Here Come the Fall Tour Cancelations
It seemed so simple: all we had to do was get vaccinated and live music would return. We’d go to shows feeling free and easy, jubilant with our fellow formerly cooped up concertgoers, bathing in the power of live music, FINALLY, reveling in the togetherness of it. For months the anticipation has been building as vaccination ramped up and tour announcements rolled out, one after the next, so many it felt overwhelming! An embarrassment of riches. Roaring ’20s, here we come!
Except we’ve fucked it up. The fall is going to be a disaster.
I hope you’re prepared for disappointment, because there are going to be a LOT of cancelations. They’ve already begun.
Vaccination rates are not where they need to be, with only 59% of those 18 years of age and older fully dosed in the U.S. And we are all going to pay the price.
“But I’m vaccinated,” I hear you say. “I’m protected, and if any unvaccinated fools want to risk getting Covid-19 inside a venue, that’s on them!”
And yes, that’s true. You’ll likely be fine. While those who are fully vaccinated can indeed contract Covid-19, all three vaccines are nearly 100% effective at preventing severe cases of the disease requiring hospitalization and death. If unvaccinated folks want to attend shows, it is (mostly) their own risk.
But consider this: all it’s going to take is one member of one band (or their crew) on a tour contracting Covid-19, and the entire tour will come crashing down. Canceled. Caput. Done.
By the time a band member starts showing symptoms, they’ll have been carrying the virus for days already, exposing not just their own band members, but everyone else on the tour. In vans, buses, green rooms, backstage areas, on stage.
We know how the virus spreads after nearly a year and a half of this. And you know bands will be interacting with fans — they won’t be cordoned off in a bubble — selling merch, doing meet and greets, chit-chatting, shit, just being in the same room carries risk. Fans will be bringing Covid-19 into venues.
And so too will band members become infected. And once that happens, it’s over. The entire tour package will have been exposed. No venue is going to want to allow that traveling germ-fest inside its walls, and the tour package will do the right thing and call it off anyway.
And then it’s a mandatory two weeks off. Which means, practically speaking, the entire tour will be off.
Very few bands can afford to stay out on the road not working for that long, burning money on gas, food, crew and accommodations to resume the tour in a completely different part of the country. If you’re Metallica and you can fly home and rest, no biggie… but if you’re a regular road-dog act, you’re screwed.
Let me say it one more time, as clearly as possible, for the cheap seats: if any one single band member gets Covid-19 while on tour, the entire tour will be canceled.
Even more troubling, recent anecdotal experience leads me to believe that vaccination rates among band members in the metal community are not high. The “fuck you, I won’t do what you tell me” streak is strong in this group, and for domestic touring within the U.S. no one is going to be enforcing it (traveling abroad is a different story). Band members are on their own to do the right thing, and the “fuck the government” attitude, coupled with feeling young and healthy with national Covid-19 rates low at the moment, is leading people in this demographic to delay.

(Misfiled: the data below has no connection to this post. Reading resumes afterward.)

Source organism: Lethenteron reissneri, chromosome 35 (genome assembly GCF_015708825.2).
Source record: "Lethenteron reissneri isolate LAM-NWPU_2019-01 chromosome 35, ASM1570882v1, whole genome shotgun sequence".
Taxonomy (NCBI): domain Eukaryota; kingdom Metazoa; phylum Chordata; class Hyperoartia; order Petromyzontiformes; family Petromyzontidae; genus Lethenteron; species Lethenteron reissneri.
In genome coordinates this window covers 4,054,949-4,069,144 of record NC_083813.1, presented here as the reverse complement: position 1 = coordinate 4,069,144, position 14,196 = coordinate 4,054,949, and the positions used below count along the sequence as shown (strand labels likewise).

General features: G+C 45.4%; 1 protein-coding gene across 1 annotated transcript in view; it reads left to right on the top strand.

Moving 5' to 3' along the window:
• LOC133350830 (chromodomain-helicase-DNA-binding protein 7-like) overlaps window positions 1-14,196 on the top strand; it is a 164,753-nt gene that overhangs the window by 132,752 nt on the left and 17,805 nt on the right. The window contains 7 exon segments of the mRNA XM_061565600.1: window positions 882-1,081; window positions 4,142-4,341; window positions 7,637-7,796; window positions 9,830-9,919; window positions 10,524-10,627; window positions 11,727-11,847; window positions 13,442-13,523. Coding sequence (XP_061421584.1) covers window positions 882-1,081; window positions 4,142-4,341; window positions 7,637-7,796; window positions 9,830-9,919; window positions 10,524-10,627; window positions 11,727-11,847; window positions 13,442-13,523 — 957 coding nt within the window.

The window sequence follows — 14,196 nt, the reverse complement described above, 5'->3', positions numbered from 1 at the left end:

What’s more, as we know, you can still get Covid if you’re vaccinated. It’s less likely that you’ll get it, and the symptoms will be much milder, but you can still contract it and pass it along to others. Which is to say that if you’re vaccinated, and you get Covid while on tour, the entire package is still fucked.
All this while Covid cases are again on the rise in the U.S., up 111% in the past 14 days, according to the New York Times. Much of that upswing has been driven by places with low vaccination rates, like Missouri, Arkansas, Louisiana and Colorado. But even places with higher vaccination rates are seeing upticks, in part due to the high transmissibility of the Delta variant, currently the most dominant strain. Things won’t get as bad as last winter, that’s certain, but it could be bad enough to shut down events in some places, and if this happens in too many places it will become difficult or impossible to continue with a tour as routed.
This is my plea: band members who are reading this, PLEASE get vaccinated. It’s not worth the risk. Yes, the above scenarios could still play out even if 100% of a tour package is vaccinated, but it’s a whole lot less likely. Don’t make it your fault an entire tour has to come down because you were too selfish to get a shot. At least be able to say “I did everything I could to prevent this.”
Likewise, fans: get fucking vaccinated. The bands can’t do it without you keeping infection rates low in your area. The more areas there are with higher infection rates, the more likely it becomes that tours can’t happen to begin with. And the more likely it becomes that a band member will become infected while on tour.
I feel like I’m screaming into the void. Infection rates are rising just as touring is finally about to kick off en masse; they’re on a collision course and it’s not going to be pretty, and there’s little I or anyone can say or do to prevent it. We’ve been doing so well, so patient, and the moment is finally here! We still have time to turn it around, but the window is closing.